Congratulations! Your home has been on the market and now a buyer has submitted an offer which you have negotiated and accepted! Now you’re in that period known as the option or inspection period when the buyer can have a home inspector come evaluate your home and report on anything that’s not working properly or needs repair. This is a stressful time for most sellers–what will the inspector find, what will the buyer do with that information, will I have to do expensive repairs, how will we decide what to do? All these questions run through a seller’s mind until the inspection is complete and they have received a request for repairs (or not) from the buyer.
Inspection time is when your diligence as a homeowner (or lack of it!) will reward you (or come back to bite you!). Most inspectors will always find something to report, but if you’ve maintained your home while you’ve been living in it, there shouldn’t be anything major that you were unaware of. Still, there are some things you can do to make the process smooth and help put the buyer’s mind at ease.
If you really want to avoid surprises, many sellers are doing what we call a pre-sale inspection. Before the house goes on the market, some sellers are choosing to hire a home inspector to inspect their home so that they know what issues need to be addressed and can take care of them in advance. If you’re considering this option, be aware that if you have an inspection report, you may be required to disclose that report to a buyer. That is the case in Texas, but if you’re not in the Lone Star State, check with your realtor to see what the rules are in your state. And if you do opt to have repairs done, be sure you hire licensed repair people to do the work and keep all receipts to prove that the work was done.
When it’s time for a buyer to have an inspection done, you, as the seller, can make things easier for the inspector with a few simple preparations. First, plan to be out of the house for the inspection. Take pets with you, if possible, or at least have them confined and out of the way if you can’t.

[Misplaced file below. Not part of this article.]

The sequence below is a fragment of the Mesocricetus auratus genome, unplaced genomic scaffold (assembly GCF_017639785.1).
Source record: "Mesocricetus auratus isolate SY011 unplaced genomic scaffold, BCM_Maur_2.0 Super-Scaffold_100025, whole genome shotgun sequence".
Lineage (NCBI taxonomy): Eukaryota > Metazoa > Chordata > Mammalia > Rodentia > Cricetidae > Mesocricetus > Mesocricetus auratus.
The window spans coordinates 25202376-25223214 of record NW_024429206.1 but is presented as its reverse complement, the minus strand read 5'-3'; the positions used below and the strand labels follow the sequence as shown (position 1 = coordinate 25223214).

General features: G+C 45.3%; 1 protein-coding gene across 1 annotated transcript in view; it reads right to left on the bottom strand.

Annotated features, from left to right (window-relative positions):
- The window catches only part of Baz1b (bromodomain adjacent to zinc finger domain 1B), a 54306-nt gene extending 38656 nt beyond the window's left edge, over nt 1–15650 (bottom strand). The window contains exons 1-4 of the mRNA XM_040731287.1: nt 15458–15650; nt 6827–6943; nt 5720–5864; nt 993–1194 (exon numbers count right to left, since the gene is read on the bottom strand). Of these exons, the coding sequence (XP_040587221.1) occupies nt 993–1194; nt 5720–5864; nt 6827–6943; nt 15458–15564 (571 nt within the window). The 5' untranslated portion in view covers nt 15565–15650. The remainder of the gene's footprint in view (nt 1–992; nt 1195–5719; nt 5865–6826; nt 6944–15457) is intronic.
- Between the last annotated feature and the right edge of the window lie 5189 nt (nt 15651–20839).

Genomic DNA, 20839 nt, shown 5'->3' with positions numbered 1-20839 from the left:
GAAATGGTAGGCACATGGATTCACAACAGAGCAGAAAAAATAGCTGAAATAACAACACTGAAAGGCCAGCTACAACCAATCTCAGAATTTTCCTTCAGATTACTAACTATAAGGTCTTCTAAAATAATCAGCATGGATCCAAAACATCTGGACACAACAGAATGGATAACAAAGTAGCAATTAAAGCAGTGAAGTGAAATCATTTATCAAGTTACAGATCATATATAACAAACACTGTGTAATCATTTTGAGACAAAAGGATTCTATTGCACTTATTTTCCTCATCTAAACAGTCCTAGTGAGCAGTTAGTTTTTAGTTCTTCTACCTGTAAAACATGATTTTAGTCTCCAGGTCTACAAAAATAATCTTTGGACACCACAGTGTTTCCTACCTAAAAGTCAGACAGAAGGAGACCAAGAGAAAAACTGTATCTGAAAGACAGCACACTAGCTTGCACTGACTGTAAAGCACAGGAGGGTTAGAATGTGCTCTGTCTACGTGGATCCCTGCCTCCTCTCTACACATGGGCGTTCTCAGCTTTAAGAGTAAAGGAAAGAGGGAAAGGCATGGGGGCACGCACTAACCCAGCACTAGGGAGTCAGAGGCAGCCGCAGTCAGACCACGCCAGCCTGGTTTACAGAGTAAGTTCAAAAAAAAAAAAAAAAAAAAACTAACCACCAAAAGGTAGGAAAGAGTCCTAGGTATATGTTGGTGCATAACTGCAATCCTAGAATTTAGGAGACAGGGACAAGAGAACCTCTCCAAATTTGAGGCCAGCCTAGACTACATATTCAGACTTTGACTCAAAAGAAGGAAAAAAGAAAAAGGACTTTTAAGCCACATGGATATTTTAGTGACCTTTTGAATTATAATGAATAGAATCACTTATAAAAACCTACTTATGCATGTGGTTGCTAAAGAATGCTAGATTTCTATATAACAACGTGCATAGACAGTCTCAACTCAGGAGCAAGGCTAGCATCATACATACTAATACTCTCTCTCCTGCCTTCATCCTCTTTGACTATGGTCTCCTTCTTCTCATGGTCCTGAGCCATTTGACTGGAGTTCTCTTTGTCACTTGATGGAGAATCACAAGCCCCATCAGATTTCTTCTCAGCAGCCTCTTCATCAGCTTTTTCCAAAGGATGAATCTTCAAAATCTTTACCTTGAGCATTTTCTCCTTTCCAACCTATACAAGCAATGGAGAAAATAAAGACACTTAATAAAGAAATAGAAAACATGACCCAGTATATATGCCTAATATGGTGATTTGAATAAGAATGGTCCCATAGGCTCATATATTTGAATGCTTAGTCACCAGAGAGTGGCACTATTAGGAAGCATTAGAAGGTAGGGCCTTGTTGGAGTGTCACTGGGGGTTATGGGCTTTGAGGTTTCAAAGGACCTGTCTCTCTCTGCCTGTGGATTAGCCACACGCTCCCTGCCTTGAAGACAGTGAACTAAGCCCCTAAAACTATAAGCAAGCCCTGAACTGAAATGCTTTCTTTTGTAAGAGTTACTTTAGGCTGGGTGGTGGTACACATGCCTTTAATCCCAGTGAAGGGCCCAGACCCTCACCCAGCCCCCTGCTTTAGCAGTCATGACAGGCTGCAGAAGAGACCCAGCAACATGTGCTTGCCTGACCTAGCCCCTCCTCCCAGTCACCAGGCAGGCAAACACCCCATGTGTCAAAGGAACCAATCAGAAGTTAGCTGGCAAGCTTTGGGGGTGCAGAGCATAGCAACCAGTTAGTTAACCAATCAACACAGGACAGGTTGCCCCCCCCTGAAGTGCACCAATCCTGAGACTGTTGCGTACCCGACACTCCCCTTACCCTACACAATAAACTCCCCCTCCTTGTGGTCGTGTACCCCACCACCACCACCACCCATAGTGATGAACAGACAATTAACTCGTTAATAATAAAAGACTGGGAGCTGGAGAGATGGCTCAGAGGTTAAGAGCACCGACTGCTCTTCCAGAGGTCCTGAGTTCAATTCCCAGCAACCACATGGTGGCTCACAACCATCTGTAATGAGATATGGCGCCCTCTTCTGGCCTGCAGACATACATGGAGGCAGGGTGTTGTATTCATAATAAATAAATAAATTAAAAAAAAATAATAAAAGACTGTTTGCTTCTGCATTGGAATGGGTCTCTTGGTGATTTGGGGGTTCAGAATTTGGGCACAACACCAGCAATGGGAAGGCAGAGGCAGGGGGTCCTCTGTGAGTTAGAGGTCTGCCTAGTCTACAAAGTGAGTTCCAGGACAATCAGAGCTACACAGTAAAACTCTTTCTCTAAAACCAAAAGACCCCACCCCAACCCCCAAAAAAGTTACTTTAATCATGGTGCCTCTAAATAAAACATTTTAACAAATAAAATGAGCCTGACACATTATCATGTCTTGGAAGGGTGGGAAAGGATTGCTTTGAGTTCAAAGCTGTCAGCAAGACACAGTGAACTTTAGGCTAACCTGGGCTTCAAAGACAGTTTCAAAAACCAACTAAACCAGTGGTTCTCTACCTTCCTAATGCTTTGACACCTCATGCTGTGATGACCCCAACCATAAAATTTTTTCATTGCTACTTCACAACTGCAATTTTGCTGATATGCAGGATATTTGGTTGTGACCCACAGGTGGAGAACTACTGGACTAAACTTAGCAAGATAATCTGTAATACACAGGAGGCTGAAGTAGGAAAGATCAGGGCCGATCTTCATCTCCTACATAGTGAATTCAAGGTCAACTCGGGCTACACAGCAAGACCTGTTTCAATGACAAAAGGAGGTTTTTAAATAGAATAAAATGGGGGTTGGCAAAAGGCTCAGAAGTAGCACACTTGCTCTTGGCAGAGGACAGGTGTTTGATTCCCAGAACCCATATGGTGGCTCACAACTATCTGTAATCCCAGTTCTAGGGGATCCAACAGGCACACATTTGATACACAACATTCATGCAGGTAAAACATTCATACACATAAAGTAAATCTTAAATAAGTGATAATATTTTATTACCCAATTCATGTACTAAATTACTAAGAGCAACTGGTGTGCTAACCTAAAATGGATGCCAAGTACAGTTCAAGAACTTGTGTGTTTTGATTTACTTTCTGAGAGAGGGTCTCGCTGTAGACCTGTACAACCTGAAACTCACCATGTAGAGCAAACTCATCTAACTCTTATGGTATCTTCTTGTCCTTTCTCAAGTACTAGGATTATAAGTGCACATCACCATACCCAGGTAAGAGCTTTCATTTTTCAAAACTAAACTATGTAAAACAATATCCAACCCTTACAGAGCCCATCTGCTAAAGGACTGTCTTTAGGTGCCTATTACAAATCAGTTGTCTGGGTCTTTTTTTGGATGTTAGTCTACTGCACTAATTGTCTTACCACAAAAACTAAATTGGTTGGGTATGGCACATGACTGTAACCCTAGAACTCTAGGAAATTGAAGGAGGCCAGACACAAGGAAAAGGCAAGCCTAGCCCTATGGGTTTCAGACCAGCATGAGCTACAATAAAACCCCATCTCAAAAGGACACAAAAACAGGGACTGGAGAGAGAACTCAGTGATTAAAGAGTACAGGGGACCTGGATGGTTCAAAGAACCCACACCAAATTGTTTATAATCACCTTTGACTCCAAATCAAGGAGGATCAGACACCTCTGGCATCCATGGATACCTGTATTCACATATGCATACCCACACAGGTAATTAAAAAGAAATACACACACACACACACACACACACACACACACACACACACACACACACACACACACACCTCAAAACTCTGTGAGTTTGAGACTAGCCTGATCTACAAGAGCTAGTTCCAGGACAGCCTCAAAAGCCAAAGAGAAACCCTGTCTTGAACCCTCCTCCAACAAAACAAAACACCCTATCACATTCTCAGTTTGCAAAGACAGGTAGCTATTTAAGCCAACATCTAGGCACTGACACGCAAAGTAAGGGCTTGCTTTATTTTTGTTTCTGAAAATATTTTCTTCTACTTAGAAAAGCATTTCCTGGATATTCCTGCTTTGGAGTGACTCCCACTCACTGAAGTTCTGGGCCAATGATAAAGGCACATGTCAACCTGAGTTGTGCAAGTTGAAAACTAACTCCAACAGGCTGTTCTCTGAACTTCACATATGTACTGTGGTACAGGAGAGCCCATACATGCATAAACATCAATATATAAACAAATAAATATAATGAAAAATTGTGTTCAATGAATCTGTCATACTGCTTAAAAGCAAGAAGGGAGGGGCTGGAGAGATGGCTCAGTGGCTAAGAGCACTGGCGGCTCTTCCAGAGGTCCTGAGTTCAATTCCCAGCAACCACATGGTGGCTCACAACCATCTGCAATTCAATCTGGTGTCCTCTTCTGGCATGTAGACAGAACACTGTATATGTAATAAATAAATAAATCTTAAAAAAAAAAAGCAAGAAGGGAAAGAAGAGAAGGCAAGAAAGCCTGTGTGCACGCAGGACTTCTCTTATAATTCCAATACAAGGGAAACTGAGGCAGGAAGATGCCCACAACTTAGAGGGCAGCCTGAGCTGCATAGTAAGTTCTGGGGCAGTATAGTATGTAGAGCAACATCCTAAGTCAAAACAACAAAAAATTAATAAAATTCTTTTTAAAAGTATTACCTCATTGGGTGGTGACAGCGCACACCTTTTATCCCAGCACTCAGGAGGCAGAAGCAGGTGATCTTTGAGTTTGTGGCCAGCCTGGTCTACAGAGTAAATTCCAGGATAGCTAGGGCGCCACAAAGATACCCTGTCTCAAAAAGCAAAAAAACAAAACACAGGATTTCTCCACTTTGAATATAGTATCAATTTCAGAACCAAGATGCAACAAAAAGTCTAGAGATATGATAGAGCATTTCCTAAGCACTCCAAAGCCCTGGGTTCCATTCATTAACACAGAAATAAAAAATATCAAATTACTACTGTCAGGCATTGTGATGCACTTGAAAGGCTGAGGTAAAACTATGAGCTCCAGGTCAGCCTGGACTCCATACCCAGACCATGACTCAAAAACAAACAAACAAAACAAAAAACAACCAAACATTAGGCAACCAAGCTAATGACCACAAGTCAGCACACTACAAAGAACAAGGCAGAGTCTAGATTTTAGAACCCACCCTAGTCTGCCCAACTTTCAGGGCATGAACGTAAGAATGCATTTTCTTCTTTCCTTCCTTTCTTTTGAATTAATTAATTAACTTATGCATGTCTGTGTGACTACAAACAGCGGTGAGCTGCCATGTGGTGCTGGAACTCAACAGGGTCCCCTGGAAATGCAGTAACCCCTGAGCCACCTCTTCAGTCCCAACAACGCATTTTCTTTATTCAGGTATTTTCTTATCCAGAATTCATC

The house should be clean, neat, and show-ready. If you’re still living there, please have things neat and tidy. Empty the dishwasher, put away laundry, pick up clutter, wash dishes and put them away. Make sure attic access is available and clearly marked or identified. If you have a septic or well, please leave instructions to find it if it’s not clearly visible. If you have a pier and beam foundation, make sure access under the house is available and identified. The inspector will test appliances that remain with the house–he’ll run the dishwasher, turn on the heater and then the air conditioner to test the temperatures, turn on and test oven temperature. So be sure all built-in appliances are prepared. (I heard of a homeowner who had stashed a bunch of plastic containers in the oven to get them out of sight, forgot about them and left them in there. When the inspector turned on the oven to test it, he didn’t check the inside, and only discovered the containers when a funny smell started to permeate the house! Big mess!)
Smoke alarms will be tested also, so be sure yours have fresh batteries. If you have automatic sprinklers, and the controls are not easily found, leave a note where to find them–they’ll be tested too! So will pool equipment if you have it.
For safety and liability reasons, inspectors will not move furniture to get to a panel or attic or something else, so make sure those things are accessible.
If you’re not currently living in the house, be sure all utilities are turned on so an inspector can test what he needs to test.
Taking these few steps in advance will help ensure a smooth inspection and keep a buyer at ease. It will also help make any repair negotiations easier since everyone has had a good experience up to that point.